What Writers Can Learn from Netflix’s Unbelievable

Hello readers,

I’m going to be at the RadCon science fiction and fantasy convention in Pasco, Washington later this week, but I wanted to pop in with a writing-related post before I head out.

A few weeks ago, I watched Netflix’s Unbelievable. It’s a dramatization of what happened to Marie Adler and a parallel investigation tracking a serial predator conducted by two female detectives. It is their work that led to her attacker’s arrest.

This was a very hard show to watch, but I powered through it because I wanted Marie to have a happy ending. Unlike fiction, this is a dramatization of real events. Someone named Marie was a victim who wasn’t believed. Someone named Marie was coerced into saying she lied about her assault. And someone named Marie suffered greatly for it. What can we, as writers, take from this show? Unbelievable highlighted a very important fact: not everyone responds to trauma in the same way. Now, I’m of the mind that no, you do not have to experience trauma to accurately relay what that’s like on the page. But, we as writers do need to recognize that there is a spectrum of emotions and reactions involved affected by your identity and the circumstances of your life.

In fiction, I sometimes think we’re so focused on what the stakes are in the story big-picture wise, we forget that the consequences of a character experiencing so many traumatic experiences impact their day-to-day life, too. Some characters are going to get quiet, like Marie, because they just want to forget and get on with life. Others want to maintain what they have, because a lack of change means the illusion of stability despite how “good” or “bad” their lives currently are. Others might worry about how they impact other people around them. Are they revealing too much emotionally? Not enough? If others respond poorly when they open up, the protagonist won’t necessarily shut down. Sometimes, they get angry. Sometimes, they walk away entirely.

Trauma in fictional narratives can also be challenging to present because the main character often needs to overcome these experiences in order to move forward with their unrelated goals. It is very easy for the effects of trauma to eclipse a character’s arc, because the process to heal can take a long time (even with help). Overcoming trauma quickly doesn’t always happen in real life as neatly as it might in a narrative. Sometimes, characters freeze up at odd moments because they’re triggered and they’re having a flashback—a technique that’s explored in Locke and Key. I won’t spoil how Kinsey overcomes her trauma other than to say that she does, while her brother Tyler deals with his emotions in a very different way.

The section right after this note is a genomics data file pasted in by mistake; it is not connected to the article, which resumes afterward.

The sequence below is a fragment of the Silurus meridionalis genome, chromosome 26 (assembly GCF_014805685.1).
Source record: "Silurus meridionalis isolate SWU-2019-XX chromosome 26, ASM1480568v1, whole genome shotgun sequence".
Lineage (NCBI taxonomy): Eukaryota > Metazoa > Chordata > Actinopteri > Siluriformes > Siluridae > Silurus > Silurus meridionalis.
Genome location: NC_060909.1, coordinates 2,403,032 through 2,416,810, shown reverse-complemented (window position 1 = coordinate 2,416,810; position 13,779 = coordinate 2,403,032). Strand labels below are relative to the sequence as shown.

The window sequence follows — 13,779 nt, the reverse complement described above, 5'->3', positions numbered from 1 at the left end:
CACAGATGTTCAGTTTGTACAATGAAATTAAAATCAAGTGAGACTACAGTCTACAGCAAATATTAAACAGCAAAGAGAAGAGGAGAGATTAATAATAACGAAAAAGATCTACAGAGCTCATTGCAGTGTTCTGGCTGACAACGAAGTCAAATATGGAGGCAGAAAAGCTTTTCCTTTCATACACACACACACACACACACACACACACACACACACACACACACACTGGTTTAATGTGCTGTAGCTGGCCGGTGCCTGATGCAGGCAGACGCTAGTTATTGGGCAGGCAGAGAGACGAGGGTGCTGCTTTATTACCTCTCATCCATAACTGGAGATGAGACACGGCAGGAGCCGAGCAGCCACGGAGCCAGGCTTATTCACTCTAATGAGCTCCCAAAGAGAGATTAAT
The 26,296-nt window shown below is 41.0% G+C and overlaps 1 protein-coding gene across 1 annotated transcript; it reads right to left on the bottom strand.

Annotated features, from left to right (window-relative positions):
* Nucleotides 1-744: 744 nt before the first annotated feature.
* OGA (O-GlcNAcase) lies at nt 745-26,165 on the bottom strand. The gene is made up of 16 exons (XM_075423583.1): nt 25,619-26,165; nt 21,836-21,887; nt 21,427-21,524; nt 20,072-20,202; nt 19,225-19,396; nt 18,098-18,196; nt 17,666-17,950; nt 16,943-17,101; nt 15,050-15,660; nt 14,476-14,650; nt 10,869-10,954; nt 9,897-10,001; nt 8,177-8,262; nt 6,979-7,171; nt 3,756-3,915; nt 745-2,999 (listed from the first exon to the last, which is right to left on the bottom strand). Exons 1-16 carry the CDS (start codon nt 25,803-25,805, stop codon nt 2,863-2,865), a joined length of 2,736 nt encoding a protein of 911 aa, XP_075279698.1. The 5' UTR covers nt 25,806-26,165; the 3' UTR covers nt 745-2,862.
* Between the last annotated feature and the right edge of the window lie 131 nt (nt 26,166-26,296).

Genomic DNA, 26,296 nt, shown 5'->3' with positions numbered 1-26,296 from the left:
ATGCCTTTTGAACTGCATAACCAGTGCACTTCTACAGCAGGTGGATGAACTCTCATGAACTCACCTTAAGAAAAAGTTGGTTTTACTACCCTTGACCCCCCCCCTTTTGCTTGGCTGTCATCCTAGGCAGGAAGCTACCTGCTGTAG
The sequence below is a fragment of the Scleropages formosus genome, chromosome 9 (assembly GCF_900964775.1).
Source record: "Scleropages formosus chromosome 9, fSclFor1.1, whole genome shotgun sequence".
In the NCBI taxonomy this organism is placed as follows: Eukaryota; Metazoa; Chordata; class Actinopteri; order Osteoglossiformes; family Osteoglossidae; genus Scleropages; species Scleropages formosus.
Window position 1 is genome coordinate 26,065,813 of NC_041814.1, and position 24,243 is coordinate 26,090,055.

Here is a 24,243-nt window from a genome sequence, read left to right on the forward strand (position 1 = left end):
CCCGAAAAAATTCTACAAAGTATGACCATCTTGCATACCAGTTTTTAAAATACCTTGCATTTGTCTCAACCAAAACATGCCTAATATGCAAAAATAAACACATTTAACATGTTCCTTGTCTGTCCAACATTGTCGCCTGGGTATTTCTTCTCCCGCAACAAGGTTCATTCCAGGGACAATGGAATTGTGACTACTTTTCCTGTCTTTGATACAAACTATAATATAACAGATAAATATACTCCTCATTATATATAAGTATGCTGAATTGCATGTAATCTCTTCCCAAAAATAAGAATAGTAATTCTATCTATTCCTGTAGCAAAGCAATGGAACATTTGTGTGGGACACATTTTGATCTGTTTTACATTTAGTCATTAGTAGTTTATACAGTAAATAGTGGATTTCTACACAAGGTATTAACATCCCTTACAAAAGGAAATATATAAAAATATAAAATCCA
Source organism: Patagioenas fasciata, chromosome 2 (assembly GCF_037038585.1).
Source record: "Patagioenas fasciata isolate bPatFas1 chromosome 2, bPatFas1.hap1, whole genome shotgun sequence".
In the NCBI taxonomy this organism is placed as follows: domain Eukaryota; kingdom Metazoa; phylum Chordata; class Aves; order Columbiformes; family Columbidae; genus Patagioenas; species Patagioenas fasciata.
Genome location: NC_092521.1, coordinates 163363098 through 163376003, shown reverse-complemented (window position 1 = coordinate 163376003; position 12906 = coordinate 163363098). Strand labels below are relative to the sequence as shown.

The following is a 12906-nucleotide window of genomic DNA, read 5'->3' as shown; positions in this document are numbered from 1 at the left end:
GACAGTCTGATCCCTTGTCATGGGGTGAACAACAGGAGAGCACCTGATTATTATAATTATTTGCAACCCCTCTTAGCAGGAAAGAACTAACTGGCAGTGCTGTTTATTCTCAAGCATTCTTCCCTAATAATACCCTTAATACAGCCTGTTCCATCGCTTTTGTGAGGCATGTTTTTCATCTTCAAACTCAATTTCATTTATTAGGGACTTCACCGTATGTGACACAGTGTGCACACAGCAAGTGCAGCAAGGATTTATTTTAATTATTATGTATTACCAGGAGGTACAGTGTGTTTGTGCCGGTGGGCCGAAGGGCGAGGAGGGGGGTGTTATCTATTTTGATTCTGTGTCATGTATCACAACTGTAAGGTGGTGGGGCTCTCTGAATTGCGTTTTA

My suggestion when you’re writing about a character who’s been traumatized is to weigh the protagonist’s health while thinking how they impact the world and the other characters around them. In most cases, I would also treat healing from trauma as a process rather than an explicit goal. Your emotional character arc could be focused around healing and learning coping mechanisms. Trauma is a big subject to tackle, and are a lot of questions you can ask yourself. I’ll list some of them here for your benefit:

1) What’s your protagonist’s background? How does this contribute to their day-to-day activities before and after the trauma?

2) Take a look at your supporting characters. Is there an opportunity to show a moment of empathy because one of them experienced something similar? Or support while emphasizing they don’t know how to help?

3) How has your protagonist’s health (emotional, mental, physical) been affected?

4) Do your protagonist’s primary goals change after the experience? Why or why not?

5) How does your protagonist behave differently after they’ve experienced trauma? What elements help them feel better/worse? What coping mechanisms do they learn?

Again, I want to emphasize that trauma is not a light or an easy subject to address. My point here, especially after watching Unbelievable, is that the aftermath of a traumatic incident doesn’t generate a static list of goals, behavioral traits, and events your character must experience. The aftermath of trauma is the start of a healing journey. Just as no two bodies are exactly alike, no two journeys are, either.





Monica Valentinelli is a writer, editor, and game developer. Her portfolio includes stories, games, comics, essays, and pop culture books.

In addition to her own worlds, she has worked on a number of different properties including Firefly, Vampire: the Masquerade, Shadowrun, Hunter: the Vigil, Brandon Sanderson’s Mistborn, and Robert E. Howard’s Conan.

Looking for Monica’s books and games that are still in print? Visit Monica Valentinelli on Amazon’s Author Central or a bookstore and game store near you.

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